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    by John Flanagan

    When you begin a project, you often use the default types supplied with Revit for elements, such as walls. Later, you start creating custom standards and need element types in accordance with those standards. This echoes Revit’s recommendation of working from the general to the specific.

     Basic Wall Parts

    Walls in Revit can range a great deal in complexity. Early in the design process, walls can be more generic, vertical barriers for space and function. As the design progresses, these generic walls can be swapped out for more specific compound walls that indicate a range of materials as well as geometric sweeps and reveals.

    Creating Generic Walls

    Initially you want to understand how walls generally work and how you should modify them. Revit uses a system of “Generic “ walls that in most cases are not made of anything specific. They’re basically about the correct thickness for the required structure. Use these generic walls during the design process, and then swap out these walls for more specific geometry later.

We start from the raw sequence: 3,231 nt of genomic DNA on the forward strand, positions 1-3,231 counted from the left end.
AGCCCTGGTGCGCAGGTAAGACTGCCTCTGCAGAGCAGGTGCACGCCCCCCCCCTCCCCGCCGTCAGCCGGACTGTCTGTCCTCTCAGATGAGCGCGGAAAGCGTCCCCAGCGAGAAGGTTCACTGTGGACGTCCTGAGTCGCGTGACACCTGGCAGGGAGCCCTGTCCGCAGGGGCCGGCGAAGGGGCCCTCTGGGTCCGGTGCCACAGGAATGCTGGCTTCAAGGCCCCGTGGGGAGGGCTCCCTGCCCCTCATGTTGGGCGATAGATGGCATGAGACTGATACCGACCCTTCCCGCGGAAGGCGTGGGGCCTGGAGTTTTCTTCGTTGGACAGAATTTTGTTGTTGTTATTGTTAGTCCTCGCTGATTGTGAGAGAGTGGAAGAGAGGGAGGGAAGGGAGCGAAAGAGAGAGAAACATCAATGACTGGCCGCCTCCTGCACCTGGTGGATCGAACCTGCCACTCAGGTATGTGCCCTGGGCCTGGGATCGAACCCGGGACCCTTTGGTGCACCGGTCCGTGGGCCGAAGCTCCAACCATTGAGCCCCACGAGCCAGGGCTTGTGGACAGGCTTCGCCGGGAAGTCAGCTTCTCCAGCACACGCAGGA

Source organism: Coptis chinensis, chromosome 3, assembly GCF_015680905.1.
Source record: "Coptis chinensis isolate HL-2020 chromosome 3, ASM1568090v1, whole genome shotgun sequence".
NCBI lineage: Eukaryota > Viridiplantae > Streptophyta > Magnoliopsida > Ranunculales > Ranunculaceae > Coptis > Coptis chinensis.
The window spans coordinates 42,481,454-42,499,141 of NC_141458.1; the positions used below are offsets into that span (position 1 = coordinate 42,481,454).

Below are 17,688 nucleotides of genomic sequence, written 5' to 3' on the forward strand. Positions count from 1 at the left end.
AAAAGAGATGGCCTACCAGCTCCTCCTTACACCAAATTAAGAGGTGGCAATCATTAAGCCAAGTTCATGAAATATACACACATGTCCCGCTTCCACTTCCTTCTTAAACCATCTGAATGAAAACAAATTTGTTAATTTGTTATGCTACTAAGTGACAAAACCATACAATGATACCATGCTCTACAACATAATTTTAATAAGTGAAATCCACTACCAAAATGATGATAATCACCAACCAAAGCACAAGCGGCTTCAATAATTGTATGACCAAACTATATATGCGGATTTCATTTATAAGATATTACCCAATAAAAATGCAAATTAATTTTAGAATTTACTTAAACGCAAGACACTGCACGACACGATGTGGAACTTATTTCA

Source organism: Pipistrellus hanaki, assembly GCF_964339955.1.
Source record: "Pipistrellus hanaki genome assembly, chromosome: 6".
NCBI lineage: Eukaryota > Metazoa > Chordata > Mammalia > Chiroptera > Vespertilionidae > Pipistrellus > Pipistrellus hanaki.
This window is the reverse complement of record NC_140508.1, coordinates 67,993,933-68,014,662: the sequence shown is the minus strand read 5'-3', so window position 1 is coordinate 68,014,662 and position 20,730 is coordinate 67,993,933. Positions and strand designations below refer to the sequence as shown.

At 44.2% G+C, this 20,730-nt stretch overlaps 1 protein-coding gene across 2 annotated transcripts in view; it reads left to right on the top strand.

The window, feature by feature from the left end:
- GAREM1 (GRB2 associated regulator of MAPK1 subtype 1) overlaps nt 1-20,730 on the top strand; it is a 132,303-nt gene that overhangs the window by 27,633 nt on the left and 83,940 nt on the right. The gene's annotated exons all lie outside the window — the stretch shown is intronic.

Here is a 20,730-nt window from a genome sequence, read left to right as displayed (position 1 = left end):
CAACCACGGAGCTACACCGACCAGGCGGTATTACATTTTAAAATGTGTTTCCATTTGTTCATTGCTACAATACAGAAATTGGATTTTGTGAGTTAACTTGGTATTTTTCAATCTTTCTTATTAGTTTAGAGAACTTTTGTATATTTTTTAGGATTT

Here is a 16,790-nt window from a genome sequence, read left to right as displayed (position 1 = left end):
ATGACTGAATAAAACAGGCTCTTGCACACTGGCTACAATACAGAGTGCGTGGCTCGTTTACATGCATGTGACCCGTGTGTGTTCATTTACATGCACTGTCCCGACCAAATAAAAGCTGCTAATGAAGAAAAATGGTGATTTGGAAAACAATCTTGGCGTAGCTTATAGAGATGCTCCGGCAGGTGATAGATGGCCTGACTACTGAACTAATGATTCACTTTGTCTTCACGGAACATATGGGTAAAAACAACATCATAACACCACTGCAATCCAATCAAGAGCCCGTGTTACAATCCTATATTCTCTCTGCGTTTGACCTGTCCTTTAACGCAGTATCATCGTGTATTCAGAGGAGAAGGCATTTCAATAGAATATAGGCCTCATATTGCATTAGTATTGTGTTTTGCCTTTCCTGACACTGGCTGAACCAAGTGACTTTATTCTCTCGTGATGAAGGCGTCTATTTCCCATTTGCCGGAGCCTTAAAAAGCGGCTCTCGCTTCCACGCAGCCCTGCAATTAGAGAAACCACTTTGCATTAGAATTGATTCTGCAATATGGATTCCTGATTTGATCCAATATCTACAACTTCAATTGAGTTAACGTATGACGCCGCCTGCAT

By default, the generic walls that have no specific structure are visually identical to walls that contain structure and finish layers. So it’s a good idea to make your design walls visually unique. This way, you’ll know what has to be swapped out for more specificity later. And there are more advantages, such as giving your walls transparency, that will help you visualise your design.

    Creating Compound or Layer Based Wall types

    My latest White Paper (Ref: Creating Compound Wall Types - February 2013), outlines the steps required to create compound or layer – based wall types. Walls are used as the primary example, but floors, roofs and compound ceilings follow the same format.


    Please download the white paper below for more details:



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